Margot and I walk every morning. At half-past six, I put on my running shoes and take her down stairs. For once, our college-neighborhood is quiet and calm. The heat is not oppressive, even though we can feel the promise of a scorching summer day. Across the street, our neighbor’s kitten can often be found frolicking in the tall grass of his yard (I’ve thought about stealing this kitten many times).
And then we walk through Hemp Hill Park, a stretch of green surrounded by beautiful homes in one of Austin’s more historic neighborhoods.
On many mornings, I walk and think (this does, after all, sound like the perfect time for reflection).
But today, I listened to Terry Gross talk to Louis C.K., and unsurprisingly, I was moved by their discussion.
Terry (because we’re on a first-name basis) has a way of drawing people out, of asking them the hard questions without appearing insensitive. Louis C.K. cried during his interview and I found it touching to listen to a man both intelligent and hilarious bear the broken parts of his soul.
He said something that resonated with me deeply. He talked about life, and about our false perceptions of possession. We often say things like “my life…” or “her life…” which separates living into discrete and unique stories. How terrible that this happened to her life… How lucky this happened to his…
And these simple words, pronouns often, push us apart from each other in ways that can be detrimental to both collective and individual happiness.
Louis C.K. and Terry Gross talked about how we, as humans, are all in this together. It’s not my life, or his life. Instead, we are all part of a larger, more mysterious, and wonderful condition.
Now I’m not saying there is no such thing as individuality. That would be foolish and easily refuted. But I am recognizing the importance of human connection. As I saw people mourn the loss of life, as I heard people celebrate new birth, as I listened to my own dreams and to the dreams of others, I realized again and again that we are all in this together.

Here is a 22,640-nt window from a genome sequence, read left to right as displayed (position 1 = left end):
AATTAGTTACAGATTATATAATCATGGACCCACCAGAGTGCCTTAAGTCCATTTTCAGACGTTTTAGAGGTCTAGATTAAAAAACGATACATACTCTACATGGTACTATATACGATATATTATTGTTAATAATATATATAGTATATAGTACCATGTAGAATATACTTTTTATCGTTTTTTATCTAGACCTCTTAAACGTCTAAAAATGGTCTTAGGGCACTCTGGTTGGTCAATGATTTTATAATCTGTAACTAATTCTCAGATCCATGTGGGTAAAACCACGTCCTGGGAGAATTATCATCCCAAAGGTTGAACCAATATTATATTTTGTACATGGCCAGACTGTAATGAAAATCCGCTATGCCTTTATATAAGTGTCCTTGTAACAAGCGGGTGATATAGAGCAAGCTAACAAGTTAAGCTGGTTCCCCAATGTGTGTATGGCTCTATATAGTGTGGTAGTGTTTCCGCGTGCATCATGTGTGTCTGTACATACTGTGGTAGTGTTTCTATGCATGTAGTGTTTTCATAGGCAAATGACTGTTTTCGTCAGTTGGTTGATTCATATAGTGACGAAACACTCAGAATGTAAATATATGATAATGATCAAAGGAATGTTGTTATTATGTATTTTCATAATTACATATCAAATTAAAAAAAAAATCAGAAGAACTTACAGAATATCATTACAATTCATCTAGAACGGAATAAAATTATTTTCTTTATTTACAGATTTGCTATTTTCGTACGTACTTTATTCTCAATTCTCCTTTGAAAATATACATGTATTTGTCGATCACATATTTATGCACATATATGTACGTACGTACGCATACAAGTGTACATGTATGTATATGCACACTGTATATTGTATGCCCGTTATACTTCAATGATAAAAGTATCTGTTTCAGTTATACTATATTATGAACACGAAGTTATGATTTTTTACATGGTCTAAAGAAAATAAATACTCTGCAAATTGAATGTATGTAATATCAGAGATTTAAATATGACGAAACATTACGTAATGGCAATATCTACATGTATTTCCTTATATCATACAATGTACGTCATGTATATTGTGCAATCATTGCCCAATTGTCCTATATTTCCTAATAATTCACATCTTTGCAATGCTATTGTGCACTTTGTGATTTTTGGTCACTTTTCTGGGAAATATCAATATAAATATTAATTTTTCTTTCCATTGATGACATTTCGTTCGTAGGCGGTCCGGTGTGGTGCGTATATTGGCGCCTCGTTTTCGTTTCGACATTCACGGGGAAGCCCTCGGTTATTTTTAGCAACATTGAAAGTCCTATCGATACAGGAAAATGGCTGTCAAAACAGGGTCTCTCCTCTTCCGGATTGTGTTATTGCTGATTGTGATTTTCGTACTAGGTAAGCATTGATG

On Monday, a dear friend and a reader of my blog, brought me this beautiful yellow cake stand. I was touched and honored to receive it…and in that moment I felt the strong pull of our common humanity. We drew closer together in those moments, and the day ended with me feeling a little more alive.
In return, I offered a few humble slices of this banana bread (not the fairest deal, I know). But I hope she realized it was made with love. And I hope she also felt more connection.
So now that I’ve waxed on about life and philosophy, I’ll command you to go make banana bread. Because I’m convinced that food also serves an important purpose in the realm of unity and connection. It is something that we all do, no matter where we come from or what burdens we bear. It is a place where we can share and nurture each other, and it’s why I love doing it, day after day.
And I love banana bread, so you better believe this is a good one.
2 cups all purpose flour
3/4 cup sugar
3/4 teaspoons baking soda
1/2 teaspoons salt
1 teaspoon cinnamon
1/4 teaspoon cloves
3 bananas (very ripe and mashed well)
6 tablespoons butter (melted and cooled)
1/4 cup sour cream
1. Preheat your oven to 350 degrees Fahrenheit. Grease an 8.5 x 4.5 inch loaf pan (or grease 3 mini-loaf pans).
2. In a large bowl, whisk together flour, baking soda, salt, and spices. Set aside. In a medium bowl, whisk together bananas, butter, eggs, sugar, and sour cream. Gently fold the banana mixture into the flour mixture with a rubber spatula (do not over-mix). The batter will and should look thick and chunky.
3. Scrape the batter into the prepared pan(s) and smooth the top. If desired, sprinkle chopped nuts or cinnamon and sugar on top.
4. Bake until golden brown and only a few moist crumbs cling to a toothpick inserted in the center (about 50 minutes for a regular pan, about 20 minutes for mini pans). Let the loaf cool in the pan for 10 minutes before turning out onto a wire rack. Allow to cool for 1 hour before serving.